The famed Naked Cowboy shows off his new underwear as part of a Fruit of the Loom campaign. (Photo courtesy of Fruit of the Loom Inc.)

When the company introduced a new line of no ride-up-leg boxer briefs earlier this year, it was looking for a fun way to help the product make a splash and generate buzz.

“We thought, ‘What better way to get attention for the brand than to also engage in a change moment with the Naked Cowboy, who for 16 years has been wearing—by his own choice—Fruit of the Loom briefs?’” Porter says. “We changed our underwear. Shouldn’t he?”

So during a campaign event, the company gave folks a chance to take pictures with the street performer in his new threads in the heart of Times Square, and then streamed the images in real time to the billboards over the iconic New York hotspot where the Naked Cowboy made a name for himself by wearing cowboy boots and a hat, and carrying a guitar in such a way it gives the impression he’s naked.

The campaign stirred up so much excitement that Porter even made a short appearance in a CNN story about all the hoopla. (Incidentally, Porter first learned of the Naked Cowboy as an Elon student during a conference in New York City with leaders from The Pendulum.)

“The news media really took to the idea. It was a neat moment for me, and for the brand,” she says. “It’s one of those things that, as a brand manager, it’s the best that you can hope for—that people will be as interested in your product as you are.”

It was also good for business. Headlines featuring the brand and the Naked Cowboy and the new product launch earned more than 500 million impressions.

All in a day’s work

If there is something that excites Porter about her job it’s the different opportunities it presents. “There’s something very special about the magic it takes to emotionally connect a consumer to a brand. And one like Fruit of the Loom is amazing from a brand manager standpoint because people hold such a fondness for it,” she says. “It’s very rare to see a brand that people have a visceral reaction to—it literally brings a smile to their faces when they talk about it. Fruit of the Loom is that kind of brand.”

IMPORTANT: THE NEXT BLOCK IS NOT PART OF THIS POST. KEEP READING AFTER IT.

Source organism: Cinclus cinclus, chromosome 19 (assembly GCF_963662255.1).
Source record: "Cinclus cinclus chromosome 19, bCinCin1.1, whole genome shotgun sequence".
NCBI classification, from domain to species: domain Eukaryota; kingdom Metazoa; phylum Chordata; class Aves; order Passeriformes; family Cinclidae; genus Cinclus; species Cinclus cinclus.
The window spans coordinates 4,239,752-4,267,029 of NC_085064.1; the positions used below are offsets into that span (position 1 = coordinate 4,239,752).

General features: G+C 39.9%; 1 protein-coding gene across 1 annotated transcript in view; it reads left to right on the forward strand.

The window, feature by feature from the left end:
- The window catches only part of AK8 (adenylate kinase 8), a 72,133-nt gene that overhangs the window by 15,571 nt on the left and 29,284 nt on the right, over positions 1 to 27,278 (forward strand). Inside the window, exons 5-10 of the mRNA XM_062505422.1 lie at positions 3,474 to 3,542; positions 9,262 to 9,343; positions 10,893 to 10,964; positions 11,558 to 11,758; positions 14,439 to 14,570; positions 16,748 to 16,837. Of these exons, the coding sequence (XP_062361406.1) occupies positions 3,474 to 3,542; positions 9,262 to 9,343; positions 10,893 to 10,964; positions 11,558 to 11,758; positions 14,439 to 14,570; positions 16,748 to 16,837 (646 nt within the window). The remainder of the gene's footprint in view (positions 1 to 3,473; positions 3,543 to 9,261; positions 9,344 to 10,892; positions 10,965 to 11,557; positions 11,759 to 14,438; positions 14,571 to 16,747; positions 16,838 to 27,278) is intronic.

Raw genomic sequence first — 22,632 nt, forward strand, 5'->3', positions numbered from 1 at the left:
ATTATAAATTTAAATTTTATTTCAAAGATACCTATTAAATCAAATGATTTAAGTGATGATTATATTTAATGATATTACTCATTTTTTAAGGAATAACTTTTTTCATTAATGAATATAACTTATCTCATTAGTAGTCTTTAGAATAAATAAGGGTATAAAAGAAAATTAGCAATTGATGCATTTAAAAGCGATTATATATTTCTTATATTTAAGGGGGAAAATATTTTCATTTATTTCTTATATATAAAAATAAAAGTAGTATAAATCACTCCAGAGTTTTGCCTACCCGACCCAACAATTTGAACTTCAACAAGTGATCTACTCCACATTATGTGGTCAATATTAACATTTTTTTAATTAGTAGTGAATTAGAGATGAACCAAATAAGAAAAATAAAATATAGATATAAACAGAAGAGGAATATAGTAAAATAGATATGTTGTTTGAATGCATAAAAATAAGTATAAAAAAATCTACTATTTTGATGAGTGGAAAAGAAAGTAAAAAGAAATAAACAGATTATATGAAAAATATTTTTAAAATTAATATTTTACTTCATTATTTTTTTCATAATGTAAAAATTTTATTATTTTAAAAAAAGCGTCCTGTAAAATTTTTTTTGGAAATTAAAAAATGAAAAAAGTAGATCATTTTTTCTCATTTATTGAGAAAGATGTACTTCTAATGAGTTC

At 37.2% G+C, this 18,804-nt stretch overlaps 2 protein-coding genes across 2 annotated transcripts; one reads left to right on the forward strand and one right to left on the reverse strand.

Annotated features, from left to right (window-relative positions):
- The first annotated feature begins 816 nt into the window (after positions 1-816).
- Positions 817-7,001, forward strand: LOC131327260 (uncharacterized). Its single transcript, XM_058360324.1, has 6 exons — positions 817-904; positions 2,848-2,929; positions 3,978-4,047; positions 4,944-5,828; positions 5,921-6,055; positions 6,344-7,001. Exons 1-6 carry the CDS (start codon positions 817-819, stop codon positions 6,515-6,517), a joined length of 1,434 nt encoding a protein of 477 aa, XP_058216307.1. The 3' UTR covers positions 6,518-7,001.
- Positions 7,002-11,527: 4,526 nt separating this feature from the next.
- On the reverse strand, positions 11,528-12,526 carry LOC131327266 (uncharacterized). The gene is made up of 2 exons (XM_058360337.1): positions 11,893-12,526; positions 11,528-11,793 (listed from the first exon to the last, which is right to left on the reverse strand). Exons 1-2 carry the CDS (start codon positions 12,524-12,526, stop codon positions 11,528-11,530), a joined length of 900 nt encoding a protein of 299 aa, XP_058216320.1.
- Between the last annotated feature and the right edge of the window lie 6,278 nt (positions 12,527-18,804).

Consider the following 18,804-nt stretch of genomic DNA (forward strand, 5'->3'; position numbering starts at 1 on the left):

Porter has plenty of genuine interest in Fruit of the Loom. You can hear the pride in her voice when she talks about the company being more than 160 years old, predating the patents of other household brands like Coca-Cola and Levi Strauss. “It’s a brand with a lot of rich history, a pioneering spirit and a sense of optimism. Plus, we never take ourselves too seriously,” she says. “I’m always learning new things in my job, and I have the privilege of working with not only very talented business people, but exceptional creative talent as well.”

Anderson expects Porter to meet with continued success. “Her amazing intellect is equally matched by her wonderful sense of humor and her people skills,” she says. “In a very short time she has risen to the top in an extremely competitive field. She deserves this level of success because she is worthy of it and she has done the hard work to earn it.”

Porter credits her Elon mentor, internships and connections for launching her down the road to an impactful career. And despite a work schedule that sees her travel around the country, she still makes it back to campus to pay it forward. “I was fortunate early on—through Elon connections nonetheless—to be exposed to executives at a very high level on a regular basis.

“I’ve never lost sight of how important that was on determining my career fate.”

Keren Rivas,
8/1/2014 9:10 AM